“Some 10,000 people marched to Joshua’s Altar on Mt. Ebal on Monday to demand protection for archaeological sites in the West Bank and protest against declarations of sites in the West Bank as ‘Palestinian heritage sites.’”

Paleojudaica shows how headlines gradually sensationalized the discovery of (what is now) Alexander the Great’s escort.

A new video from Bible Scenes tours 50 different areas of the virtual 3D model of Herod’s Temple Mount. The timecodes make it easy to jump to any gate, courtyard, chamber, etc. Very impressive.

Aleteia has a list of the mosaic panels discovered in the Huqoq synagogue excavation.

An inscription discovered in Jerusalem suggests that there was a guild of artisans that called themselves the “sons of Daedalus.”

Olivier Poquillon is the new director of the École Biblique in Jerusalem.

Israel Museum Studies in Archaeology Occasional Publications 1 features an iconographic study of the fresco in the Abbey of the Tomb of Mary in the Valley of Jehoshaphat, within the socio-cultural context of Crusader Jerusalem.

The Codex Sassoon, purchased for $38 million in a recent auction, has arrived at the ANU Museum in Tel Aviv.

The Book and the Spade pulls out of the archive a 1996 interview with Anson Rainey about the House of David Inscription in context.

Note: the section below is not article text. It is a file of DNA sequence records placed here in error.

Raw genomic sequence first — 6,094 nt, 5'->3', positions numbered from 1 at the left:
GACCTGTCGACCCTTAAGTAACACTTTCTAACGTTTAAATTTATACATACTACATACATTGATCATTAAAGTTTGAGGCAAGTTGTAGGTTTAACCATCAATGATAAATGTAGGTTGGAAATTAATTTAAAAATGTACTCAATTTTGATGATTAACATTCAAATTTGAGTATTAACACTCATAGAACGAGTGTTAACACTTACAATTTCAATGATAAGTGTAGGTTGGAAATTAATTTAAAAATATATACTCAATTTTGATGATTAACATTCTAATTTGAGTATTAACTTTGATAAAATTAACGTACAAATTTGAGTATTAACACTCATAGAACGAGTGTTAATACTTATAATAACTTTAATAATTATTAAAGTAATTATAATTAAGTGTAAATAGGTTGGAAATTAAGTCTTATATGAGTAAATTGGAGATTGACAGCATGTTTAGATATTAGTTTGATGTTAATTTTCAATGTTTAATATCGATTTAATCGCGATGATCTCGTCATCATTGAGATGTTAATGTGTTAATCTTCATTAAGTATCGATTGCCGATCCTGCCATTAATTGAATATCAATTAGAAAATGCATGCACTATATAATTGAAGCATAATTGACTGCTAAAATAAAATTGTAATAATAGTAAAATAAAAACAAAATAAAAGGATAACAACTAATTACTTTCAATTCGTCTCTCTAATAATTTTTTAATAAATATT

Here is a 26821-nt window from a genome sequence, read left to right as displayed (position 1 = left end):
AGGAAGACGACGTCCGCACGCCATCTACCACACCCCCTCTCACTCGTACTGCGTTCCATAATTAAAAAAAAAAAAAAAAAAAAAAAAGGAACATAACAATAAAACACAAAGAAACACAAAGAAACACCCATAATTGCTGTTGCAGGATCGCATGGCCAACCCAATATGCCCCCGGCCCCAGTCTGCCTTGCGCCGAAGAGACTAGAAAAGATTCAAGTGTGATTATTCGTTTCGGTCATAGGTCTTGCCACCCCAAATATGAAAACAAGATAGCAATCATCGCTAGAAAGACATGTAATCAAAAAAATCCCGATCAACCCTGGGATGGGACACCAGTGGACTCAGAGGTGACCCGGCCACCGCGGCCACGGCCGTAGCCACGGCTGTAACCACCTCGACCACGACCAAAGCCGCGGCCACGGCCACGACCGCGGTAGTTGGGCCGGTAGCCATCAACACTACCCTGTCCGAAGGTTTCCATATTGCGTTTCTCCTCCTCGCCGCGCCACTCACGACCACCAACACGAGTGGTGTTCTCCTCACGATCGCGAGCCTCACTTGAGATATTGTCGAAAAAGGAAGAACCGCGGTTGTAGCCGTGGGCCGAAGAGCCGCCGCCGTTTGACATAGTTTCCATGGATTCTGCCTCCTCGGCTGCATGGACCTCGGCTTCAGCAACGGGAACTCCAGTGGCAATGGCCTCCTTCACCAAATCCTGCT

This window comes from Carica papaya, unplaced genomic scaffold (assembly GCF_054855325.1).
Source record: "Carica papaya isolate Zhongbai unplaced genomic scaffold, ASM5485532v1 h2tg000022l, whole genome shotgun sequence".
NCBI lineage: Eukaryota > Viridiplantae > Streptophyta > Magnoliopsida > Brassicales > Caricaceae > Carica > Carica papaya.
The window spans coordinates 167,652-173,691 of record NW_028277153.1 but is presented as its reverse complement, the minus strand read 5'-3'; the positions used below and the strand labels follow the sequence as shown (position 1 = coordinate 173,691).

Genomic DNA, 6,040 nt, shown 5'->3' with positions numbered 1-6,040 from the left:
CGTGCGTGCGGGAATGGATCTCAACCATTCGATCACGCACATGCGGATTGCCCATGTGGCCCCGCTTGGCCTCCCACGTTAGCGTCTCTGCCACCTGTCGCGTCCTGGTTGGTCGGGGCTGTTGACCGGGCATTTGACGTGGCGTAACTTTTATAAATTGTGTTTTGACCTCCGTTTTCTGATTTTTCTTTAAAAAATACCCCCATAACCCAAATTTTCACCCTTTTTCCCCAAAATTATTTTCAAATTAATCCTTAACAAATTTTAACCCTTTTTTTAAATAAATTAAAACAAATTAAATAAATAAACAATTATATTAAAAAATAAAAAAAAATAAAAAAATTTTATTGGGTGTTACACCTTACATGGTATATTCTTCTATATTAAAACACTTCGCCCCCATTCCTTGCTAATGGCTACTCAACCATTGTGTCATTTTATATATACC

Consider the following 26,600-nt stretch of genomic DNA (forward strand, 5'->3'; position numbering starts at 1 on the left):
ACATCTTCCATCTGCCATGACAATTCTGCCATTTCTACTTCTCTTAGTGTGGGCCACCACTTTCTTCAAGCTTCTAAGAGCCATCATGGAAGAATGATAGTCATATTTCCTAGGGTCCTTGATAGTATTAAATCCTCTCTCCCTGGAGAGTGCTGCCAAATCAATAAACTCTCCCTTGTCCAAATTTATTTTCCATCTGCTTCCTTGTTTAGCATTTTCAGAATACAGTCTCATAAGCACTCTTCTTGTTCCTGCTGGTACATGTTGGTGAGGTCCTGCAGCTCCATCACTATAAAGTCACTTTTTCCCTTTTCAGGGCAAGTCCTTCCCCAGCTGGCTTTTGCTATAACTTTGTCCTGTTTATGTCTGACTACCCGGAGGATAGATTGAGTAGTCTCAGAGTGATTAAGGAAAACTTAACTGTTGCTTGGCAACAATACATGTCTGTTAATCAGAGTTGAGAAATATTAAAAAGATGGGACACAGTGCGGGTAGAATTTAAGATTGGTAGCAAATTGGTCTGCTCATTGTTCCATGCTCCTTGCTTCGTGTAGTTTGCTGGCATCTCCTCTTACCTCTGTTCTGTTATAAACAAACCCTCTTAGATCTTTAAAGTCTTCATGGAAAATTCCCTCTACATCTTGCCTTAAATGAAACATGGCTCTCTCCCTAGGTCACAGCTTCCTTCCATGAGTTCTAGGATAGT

In celebration of his 45th wedding anniversary, Leen Ritmeyer shares how he met Kathleen and their early work together in the Byzantine monasteries in the Judean wilderness. He includes many photos and drawings.

HT: Agade, Ted Weis, Arne Halbakken, Charles Savelle, Explorator

Head of Athena from Tel Naharon, 2nd century AD; as displayed in the Israel Museum before this week’s vandalism
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In the 11th and final season at the Huqoq synagogue, Jodi Magness discovered additional sections of the Samson mosaic panels along with a new mosaic section with an enigmatic Hebrew inscription and an Aramaic inscription identifying the synagogue’s donors or artists. The site will now be developed into a tourist attraction.

“Skulls and lamps found in the Twins Cave in the Jerusalem Hills indicate that the cave was used for necromancy rituals” in Hellenistic and Roman times.

A new study has determined that Caesarea was destroyed by a giant tsunami in the aftermath of the AD 749 earthquake.

Tim Chaffey follows up his introductory article on the location of the temple with a more extended study, arguing that Ernest L. Martin and Robert Cornuke “are highly selective in their use of source material, even to the point where they remove the most relevant details from passages of Scripture.”

Nathan Steinmeyer describes how the Central Timna Valley Project conducts experiments to determine how people in the Chalcolithic period smelted copper.

Jamie Fraser has been appointed to be the new director of the Albright Institute in Jerusalem.

New release: The Excavations at Khirbet el-Maqatir: 1995–2001 and 2009–2016. Volume 2: The Late Hellenistic, Early Roman, and Byzantine Periods, edited by Scott Stripling and Mark A. Hassler (Archaeopress, £85; free download)